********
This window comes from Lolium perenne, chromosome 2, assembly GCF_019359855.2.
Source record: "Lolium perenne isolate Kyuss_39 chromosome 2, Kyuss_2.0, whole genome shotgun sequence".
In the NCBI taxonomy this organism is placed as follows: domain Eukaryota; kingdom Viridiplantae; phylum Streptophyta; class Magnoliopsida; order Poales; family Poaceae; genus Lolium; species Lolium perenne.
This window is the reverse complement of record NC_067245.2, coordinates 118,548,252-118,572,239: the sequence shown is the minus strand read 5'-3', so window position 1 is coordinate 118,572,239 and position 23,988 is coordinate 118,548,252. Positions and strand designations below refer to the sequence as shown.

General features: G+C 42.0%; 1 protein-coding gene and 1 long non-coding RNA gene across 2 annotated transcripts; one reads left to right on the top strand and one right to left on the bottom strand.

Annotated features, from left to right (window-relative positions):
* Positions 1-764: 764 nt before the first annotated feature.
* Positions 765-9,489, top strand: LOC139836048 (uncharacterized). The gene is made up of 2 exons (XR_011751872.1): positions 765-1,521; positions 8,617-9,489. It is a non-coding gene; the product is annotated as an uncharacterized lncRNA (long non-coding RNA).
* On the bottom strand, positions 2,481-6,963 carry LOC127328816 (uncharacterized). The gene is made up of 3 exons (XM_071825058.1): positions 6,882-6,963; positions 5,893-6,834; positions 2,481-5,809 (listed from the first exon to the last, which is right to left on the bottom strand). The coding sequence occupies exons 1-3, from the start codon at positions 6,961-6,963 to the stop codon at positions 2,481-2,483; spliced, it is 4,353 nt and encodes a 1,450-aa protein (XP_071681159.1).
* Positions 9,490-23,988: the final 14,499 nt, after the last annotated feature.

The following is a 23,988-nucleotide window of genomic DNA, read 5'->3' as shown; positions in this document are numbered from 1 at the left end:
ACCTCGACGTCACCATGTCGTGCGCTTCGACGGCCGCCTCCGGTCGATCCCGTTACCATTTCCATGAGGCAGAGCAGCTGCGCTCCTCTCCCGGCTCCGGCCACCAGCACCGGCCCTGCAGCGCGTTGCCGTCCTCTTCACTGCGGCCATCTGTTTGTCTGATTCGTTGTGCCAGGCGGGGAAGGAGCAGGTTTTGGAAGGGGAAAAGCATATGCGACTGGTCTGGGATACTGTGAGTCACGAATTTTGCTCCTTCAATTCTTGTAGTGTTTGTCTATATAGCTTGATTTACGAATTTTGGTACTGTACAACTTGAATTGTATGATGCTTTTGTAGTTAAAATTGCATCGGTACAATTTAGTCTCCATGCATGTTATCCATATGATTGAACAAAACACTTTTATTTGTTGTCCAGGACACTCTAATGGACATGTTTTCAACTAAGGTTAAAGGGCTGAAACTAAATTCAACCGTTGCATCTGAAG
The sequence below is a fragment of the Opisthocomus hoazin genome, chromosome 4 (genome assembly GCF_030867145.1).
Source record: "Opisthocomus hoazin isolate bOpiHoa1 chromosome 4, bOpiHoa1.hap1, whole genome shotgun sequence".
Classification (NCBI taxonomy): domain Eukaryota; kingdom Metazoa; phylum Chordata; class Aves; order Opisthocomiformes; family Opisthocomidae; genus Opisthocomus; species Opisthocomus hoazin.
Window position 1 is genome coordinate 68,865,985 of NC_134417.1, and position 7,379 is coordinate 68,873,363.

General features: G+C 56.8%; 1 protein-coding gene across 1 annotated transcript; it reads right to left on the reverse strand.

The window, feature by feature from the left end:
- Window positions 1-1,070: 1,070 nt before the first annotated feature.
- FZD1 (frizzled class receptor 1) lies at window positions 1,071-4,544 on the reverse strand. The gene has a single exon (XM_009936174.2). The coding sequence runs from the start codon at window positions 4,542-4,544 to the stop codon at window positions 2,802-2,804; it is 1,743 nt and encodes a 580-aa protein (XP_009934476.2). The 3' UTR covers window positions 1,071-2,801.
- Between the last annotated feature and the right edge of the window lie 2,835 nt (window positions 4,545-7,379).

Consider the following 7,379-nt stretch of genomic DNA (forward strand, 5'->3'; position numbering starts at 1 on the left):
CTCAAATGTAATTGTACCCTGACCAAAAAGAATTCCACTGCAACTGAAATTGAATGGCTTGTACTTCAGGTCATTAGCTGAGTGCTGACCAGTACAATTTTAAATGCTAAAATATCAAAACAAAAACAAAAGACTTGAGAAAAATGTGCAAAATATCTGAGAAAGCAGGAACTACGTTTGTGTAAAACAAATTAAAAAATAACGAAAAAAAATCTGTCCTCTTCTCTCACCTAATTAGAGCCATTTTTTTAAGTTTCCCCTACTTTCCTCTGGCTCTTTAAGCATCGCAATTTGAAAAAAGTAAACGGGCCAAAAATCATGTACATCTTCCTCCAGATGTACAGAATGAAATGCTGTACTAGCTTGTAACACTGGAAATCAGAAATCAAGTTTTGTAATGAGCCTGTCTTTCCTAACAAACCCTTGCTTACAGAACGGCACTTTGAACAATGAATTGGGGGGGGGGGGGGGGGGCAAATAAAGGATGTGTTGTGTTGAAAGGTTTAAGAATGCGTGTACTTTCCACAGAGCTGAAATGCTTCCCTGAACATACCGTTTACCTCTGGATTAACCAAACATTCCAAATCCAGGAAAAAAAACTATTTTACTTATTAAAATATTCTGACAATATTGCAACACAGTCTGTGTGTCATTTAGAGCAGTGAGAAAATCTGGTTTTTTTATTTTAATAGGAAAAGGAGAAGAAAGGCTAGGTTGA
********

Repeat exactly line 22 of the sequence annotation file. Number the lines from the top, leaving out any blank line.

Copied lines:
Consider the following 7,379-nt stretch of genomic DNA (forward strand, 5'->3'; position numbering starts at 1 on the left):